THE tyranny of the out-of-hours email from the boss has plagued workers the world over ever since the introduction of the BlackBerry.
But now, after years of subjugation, one group of workers has struck a blow for freedom: a thousand employees of the German car giant Volkswagen.
In a move designed to restore the sacred Teutonic concept of "Feierabend" - strictly no work out of factory hours - the vehicle maker's works council, backed by its most powerful trade union, this year struck an agreement with the company that from now on email will be disabled for the selected BlackBerry-equipped staff when they are not in the office.
These employees now only receive e-mails from half a hour before the start of working hours and half an hour after they end. They can still receive and make phone calls.
Hans-Joachim Thust, a workers' spokesman, suggested that mobile phones and BlackBerry handsets could disrupt family life and lead to employee burn-out.
"The new possibilities of communication also contain inherent dangers," he insisted.
Volkswagen staff were said to have become fed up with being treated as if they were permanently available to their bosses. There were reports of employees having romantic evenings or a relaxing bath disrupted by infuriating management messages.
Mr Thust said that as a result of the new agreement, management had been obliged to draw in its horns and could no longer expect staff to respond to emails at night.
Psychological studies carried out on workers have suggested that employee burn out causes almost 10 million sick days a year in Germany. The VW email blackout has been enforced at six of the global concern's German vehicle plants, but it does not apply to all staff. Only 1,154 pay scale workers furnished with a company smartphone currently benefit from the agreement.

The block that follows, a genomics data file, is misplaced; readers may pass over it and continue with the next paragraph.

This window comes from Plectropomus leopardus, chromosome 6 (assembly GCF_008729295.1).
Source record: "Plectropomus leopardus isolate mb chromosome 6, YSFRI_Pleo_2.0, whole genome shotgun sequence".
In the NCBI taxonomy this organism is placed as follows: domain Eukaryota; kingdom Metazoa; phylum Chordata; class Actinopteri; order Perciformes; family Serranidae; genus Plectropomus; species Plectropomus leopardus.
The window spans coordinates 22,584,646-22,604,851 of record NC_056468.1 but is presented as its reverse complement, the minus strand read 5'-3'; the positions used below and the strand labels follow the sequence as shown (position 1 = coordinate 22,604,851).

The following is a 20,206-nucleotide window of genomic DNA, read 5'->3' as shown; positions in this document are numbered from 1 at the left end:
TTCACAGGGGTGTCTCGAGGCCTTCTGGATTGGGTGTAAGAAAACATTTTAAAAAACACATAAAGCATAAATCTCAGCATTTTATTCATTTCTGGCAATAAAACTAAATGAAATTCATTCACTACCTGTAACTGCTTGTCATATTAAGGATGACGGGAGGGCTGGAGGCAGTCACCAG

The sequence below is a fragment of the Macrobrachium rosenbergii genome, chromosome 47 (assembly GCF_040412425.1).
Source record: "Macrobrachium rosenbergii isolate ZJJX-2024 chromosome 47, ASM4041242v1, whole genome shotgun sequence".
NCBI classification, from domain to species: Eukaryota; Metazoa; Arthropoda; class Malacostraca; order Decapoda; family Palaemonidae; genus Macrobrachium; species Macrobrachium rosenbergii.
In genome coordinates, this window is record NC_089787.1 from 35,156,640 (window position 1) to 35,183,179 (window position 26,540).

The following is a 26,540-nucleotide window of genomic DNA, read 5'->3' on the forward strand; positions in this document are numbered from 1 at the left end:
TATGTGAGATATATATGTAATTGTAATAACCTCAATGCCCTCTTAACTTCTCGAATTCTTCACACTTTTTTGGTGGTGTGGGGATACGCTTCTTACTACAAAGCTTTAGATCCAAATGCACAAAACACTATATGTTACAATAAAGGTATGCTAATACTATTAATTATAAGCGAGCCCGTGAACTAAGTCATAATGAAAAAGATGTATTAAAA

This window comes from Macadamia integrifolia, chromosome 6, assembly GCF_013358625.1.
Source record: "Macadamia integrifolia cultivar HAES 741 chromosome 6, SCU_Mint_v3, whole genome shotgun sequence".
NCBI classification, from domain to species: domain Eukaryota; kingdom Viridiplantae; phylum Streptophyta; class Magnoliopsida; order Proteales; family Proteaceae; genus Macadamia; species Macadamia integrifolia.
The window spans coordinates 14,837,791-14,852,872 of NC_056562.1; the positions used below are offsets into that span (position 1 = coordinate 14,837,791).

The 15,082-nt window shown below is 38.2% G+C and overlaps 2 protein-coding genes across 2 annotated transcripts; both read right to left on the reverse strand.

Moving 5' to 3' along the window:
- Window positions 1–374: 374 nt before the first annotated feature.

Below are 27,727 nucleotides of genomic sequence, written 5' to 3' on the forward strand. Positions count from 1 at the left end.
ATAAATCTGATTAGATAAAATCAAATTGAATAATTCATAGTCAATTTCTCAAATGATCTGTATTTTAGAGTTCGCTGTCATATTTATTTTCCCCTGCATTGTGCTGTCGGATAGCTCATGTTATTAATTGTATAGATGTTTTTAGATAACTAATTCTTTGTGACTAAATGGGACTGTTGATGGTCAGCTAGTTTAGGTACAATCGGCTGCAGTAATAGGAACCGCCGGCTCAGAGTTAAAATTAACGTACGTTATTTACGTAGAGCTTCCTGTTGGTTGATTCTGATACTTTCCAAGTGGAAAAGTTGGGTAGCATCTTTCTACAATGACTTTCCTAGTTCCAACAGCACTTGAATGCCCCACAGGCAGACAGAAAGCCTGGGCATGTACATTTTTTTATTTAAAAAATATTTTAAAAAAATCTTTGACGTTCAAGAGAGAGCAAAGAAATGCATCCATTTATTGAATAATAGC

However the ruling does not apply to senior management or to staff who fall outside works council negotiated pay brackets. Mr Thust told the Wolfsburger Allgemeine Zeitung yesterday that the practice of limiting management emails to office hours had prompted "very positive feedback" from staff.
Volkswagen can afford to indulge its BlackBerry wielding employees. The company achieved a 26 per cent increase in turnover during the first nine months of this year and is currently trying to overtake Toyota and General Motors as the world's top-selling car-maker. By 2018 VW aims to up its global output from eight to ten million vehicles per year.
Addressing the Volkswagen workforce at a recent rally at the company's German parent factory in Wolfsburg, chief executive Martin Winterkorn congratulated his staff on their Herculean efforts in 2011, which resulted in the completion of 38 extra shifts and the production of 50,000 additional vehicles.